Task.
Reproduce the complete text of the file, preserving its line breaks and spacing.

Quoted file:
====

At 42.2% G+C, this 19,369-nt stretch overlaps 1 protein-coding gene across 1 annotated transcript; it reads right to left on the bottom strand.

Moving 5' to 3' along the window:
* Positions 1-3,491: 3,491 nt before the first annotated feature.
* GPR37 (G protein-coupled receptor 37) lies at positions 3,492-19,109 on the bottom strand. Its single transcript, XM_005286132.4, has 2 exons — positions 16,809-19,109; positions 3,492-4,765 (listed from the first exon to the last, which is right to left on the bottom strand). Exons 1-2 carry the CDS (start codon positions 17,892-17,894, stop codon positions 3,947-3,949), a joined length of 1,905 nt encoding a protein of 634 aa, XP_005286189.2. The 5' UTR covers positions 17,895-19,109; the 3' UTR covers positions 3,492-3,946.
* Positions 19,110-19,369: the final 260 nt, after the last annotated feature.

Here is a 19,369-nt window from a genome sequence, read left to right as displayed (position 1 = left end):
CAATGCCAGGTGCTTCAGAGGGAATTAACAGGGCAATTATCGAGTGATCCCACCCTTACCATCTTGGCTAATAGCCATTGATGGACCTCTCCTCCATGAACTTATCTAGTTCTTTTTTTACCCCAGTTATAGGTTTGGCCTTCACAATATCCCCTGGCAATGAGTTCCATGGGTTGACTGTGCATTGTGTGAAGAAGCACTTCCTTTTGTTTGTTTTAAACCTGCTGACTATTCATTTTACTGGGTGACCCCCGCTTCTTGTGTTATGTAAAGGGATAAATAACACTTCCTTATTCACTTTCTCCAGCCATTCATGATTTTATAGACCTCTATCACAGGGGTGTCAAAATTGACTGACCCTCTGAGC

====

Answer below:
At 42.2% G+C, this 19,369-nt stretch overlaps 1 protein-coding gene across 1 annotated transcript; it reads right to left on the bottom strand.

Moving 5' to 3' along the window:
* Positions 1-3,491: 3,491 nt before the first annotated feature.
* GPR37 (G protein-coupled receptor 37) lies at positions 3,492-19,109 on the bottom strand. Its single transcript, XM_005286132.4, has 2 exons — positions 16,809-19,109; positions 3,492-4,765 (listed from the first exon to the last, which is right to left on the bottom strand). Exons 1-2 carry the CDS (start codon positions 17,892-17,894, stop codon positions 3,947-3,949), a joined length of 1,905 nt encoding a protein of 634 aa, XP_005286189.2. The 5' UTR covers positions 17,895-19,109; the 3' UTR covers positions 3,492-3,946.
* Positions 19,110-19,369: the final 260 nt, after the last annotated feature.

Here is a 19,369-nt window from a genome sequence, read left to right as displayed (position 1 = left end):
CAATGCCAGGTGCTTCAGAGGGAATTAACAGGGCAATTATCGAGTGATCCCACCCTTACCATCTTGGCTAATAGCCATTGATGGACCTCTCCTCCATGAACTTATCTAGTTCTTTTTTTACCCCAGTTATAGGTTTGGCCTTCACAATATCCCCTGGCAATGAGTTCCATGGGTTGACTGTGCATTGTGTGAAGAAGCACTTCCTTTTGTTTGTTTTAAACCTGCTGACTATTCATTTTACTGGGTGACCCCCGCTTCTTGTGTTATGTAAAGGGATAAATAACACTTCCTTATTCACTTTCTCCAGCCATTCATGATTTTATAGACCTCTATCACAGGGGTGTCAAAATTGACTGACCCTCTGAGC